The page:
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Old 11-15-2009, 04:54 PM   #1
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Crushed Turkey?

Hi folks

I'm new here. I used to cook quite a bit (strictly home cooking). More recently, I've got out of the habit, but want to get back into it.

Last year a friend and I were travelling in the USA (I'm from the UK), and stayed briefly in San Francisco with some folks at Thanksgiving. They cooked a turkey in a very unusual way, and it was far and away the most juicy, tender, succulent turkey we've ever had. Now I want to cook it myself, but I can't get hold of these folks to get the recipe from them.

The key to this recipe was that the turkey had somehow been split (I suppose either breast bone or spine was cut or sawn, I don't recall) so that the whole bird could be opened up and pressed out flat. With the turkey spread flat like this, it required far less roasting time - I think about one third of the normal time. This seemed to be the reason why it was so tender and moist.

Has anyone heard of this technique, and can they tell me the method in detail? I have been volunteered to do the cooking for a Thanksgiving for 6 or 8 people in two weeks time, by way of remembering our travels and our excellent American hosts, so I really want to get this right!

mlg

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Old 11-15-2009, 05:08 PM   #2
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sounds like "spatchcock"

a google will get you lots of info / tips / instructions on "how to"
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Old 11-15-2009, 05:13 PM   #3
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Sounds like a spatchcocked to me to... You cut the back bone out of the turkey. Press on the breast until it's flat.

Munky.
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Old 11-15-2009, 05:30 PM   #4
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Bingo! I'd heard the term 'spatchcock', but never knew what it meant.

Thanks Dillbert.

mlg
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Old 11-15-2009, 05:31 PM   #5
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... and thanks Munky.
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Old 11-25-2009, 04:43 PM   #6
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I'm making a spatchcocked turkey this year. I Googled it and found lots of info. I'm going with Martha Stewart's version. I'm getting a 12 to 14 pound bird and from what I've read, it should take less than two hours to cook.
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Old 11-25-2009, 06:19 PM   #7
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I'd be most interested in hearing about your results and technique after you have the Turkey. I hope you will share!
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Old 11-26-2009, 09:45 PM   #8
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Originally Posted by jkgourmet View Post
I'd be most interested in hearing about your results and technique after you have the Turkey. I hope you will share!

I bought a 12 pound fresh free range turkey, turned it breast side down and with kitchen shears, removed the backbone. Turned it over and pressed down to break the breastbone so the turkey would lay flat. Brushed it all over with melted butter and then added salt and pepper.

Roasted it in a cookie sheet with a 1" lip at 375 degrees. Checked it after an hour and it was already up to 155 degrees in the thigh. I let it go for another 20 minutes and then pulled it out of the oven and covered it with foil for the 20 minute rest. It came out perfect. Crispy skin, juicy and tender breast meat. I'm sold on this technique. Cooking it this way cut the cooking time in half.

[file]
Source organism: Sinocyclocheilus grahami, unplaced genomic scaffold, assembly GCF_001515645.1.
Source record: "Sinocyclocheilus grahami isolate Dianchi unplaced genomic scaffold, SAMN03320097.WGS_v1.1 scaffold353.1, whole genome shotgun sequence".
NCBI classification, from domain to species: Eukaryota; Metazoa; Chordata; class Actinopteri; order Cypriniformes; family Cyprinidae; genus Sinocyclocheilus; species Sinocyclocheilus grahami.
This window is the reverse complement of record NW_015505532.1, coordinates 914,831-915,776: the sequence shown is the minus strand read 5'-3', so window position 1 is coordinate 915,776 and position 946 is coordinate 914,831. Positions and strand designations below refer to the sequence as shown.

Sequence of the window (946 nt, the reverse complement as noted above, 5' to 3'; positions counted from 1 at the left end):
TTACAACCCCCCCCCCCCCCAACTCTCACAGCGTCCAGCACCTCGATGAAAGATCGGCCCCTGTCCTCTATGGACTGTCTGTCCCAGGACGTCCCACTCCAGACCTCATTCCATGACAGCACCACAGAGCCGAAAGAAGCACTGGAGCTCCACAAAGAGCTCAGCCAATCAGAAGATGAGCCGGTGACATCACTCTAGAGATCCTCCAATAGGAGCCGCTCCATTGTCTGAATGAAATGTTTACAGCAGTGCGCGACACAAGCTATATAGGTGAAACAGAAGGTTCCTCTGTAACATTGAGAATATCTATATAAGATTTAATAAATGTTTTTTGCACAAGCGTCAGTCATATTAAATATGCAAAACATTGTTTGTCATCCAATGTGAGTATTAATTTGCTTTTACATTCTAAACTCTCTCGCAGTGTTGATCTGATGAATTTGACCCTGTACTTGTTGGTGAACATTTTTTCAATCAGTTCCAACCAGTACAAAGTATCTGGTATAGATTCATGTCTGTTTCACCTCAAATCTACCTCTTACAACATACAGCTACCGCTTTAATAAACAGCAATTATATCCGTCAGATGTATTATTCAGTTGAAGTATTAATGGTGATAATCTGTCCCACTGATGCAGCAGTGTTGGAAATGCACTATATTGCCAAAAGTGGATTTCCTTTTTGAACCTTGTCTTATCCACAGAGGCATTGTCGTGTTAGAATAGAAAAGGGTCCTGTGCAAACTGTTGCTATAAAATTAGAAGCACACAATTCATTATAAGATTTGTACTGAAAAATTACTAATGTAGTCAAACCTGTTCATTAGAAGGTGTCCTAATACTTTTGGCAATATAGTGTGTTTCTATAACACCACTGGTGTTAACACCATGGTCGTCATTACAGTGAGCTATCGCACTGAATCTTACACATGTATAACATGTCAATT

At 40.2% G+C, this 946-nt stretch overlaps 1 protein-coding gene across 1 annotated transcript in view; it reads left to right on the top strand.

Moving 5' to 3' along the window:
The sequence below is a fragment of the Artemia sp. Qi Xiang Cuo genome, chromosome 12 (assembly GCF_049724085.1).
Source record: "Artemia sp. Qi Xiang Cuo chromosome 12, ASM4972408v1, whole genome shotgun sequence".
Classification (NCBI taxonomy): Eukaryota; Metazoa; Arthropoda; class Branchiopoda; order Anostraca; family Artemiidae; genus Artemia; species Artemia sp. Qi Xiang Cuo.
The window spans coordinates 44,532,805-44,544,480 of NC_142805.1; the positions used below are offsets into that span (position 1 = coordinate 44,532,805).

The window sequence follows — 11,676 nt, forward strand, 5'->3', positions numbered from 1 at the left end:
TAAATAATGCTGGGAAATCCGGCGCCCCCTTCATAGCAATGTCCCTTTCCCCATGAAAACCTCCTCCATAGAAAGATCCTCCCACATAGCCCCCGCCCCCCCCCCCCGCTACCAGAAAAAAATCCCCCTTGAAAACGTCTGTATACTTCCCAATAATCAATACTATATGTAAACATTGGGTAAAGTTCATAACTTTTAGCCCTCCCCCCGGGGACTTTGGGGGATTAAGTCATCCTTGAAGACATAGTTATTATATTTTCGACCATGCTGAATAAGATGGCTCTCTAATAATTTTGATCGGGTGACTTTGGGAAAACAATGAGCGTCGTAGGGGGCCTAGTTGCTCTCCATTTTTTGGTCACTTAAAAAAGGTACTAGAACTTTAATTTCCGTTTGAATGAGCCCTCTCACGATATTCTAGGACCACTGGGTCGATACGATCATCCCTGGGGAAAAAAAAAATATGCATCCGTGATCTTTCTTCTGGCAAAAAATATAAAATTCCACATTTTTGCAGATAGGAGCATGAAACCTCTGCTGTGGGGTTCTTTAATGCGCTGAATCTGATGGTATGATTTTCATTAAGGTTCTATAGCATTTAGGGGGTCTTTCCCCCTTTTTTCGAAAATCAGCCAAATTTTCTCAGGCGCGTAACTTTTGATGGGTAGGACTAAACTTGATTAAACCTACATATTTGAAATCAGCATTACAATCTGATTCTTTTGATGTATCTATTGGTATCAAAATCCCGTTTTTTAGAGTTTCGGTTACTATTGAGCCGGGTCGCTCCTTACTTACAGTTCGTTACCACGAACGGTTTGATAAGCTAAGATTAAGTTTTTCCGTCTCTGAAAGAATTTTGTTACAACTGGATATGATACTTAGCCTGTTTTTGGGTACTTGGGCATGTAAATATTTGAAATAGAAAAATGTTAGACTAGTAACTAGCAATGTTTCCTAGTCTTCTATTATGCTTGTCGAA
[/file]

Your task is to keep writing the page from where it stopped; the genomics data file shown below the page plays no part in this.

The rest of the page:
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Old 11-27-2009, 02:14 PM   #9
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Quote:
Originally Posted by Sedagive View Post
I bought a 12 pound fresh free range turkey, turned it breast side down and with kitchen shears, removed the backbone. Turned it over and pressed down to break the breastbone so the turkey would lay flat. Brushed it all over with melted butter and then added salt and pepper.

Roasted it in a cookie sheet with a 1" lip at 375 degrees. Checked it after an hour and it was already up to 155 degrees in the thigh. I let it go for another 20 minutes and then pulled it out of the oven and covered it with foil for the 20 minute rest. It came out perfect. Crispy skin, juicy and tender breast meat. I'm sold on this technique. Cooking it this way cut the cooking time in half.

I'm sold on the idea now to! Glad you didn't have to fuss with a turkey all day.

Around here traditional turkey whole, is what makes everyone happy. That's what we had last night. But the more I think about it would seem to me on non holidays that's the way to cut the time and hassle of making one. Carving it up must have been a sweet deal to! :)

Munky.
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Old 11-27-2009, 02:42 PM   #10
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Wow! I never heard of the term or technique for butterflying fowl before. Spatchcock. I had to do the research. I found a great UTube video that shows how to prepare a whole chicken in this manner. It is so quick and easy. If it can be done with turkey as easily, it has opened up a whole new prep technique for me. Thanks guys. Even an old dog like me learns new things in hear every now and again. Check this out.



I've got a whole chicken in the freezer that is calling my name. But first, I think I need to eat up teh left-over turkey.

Seeeeeya; Goodweed of the North
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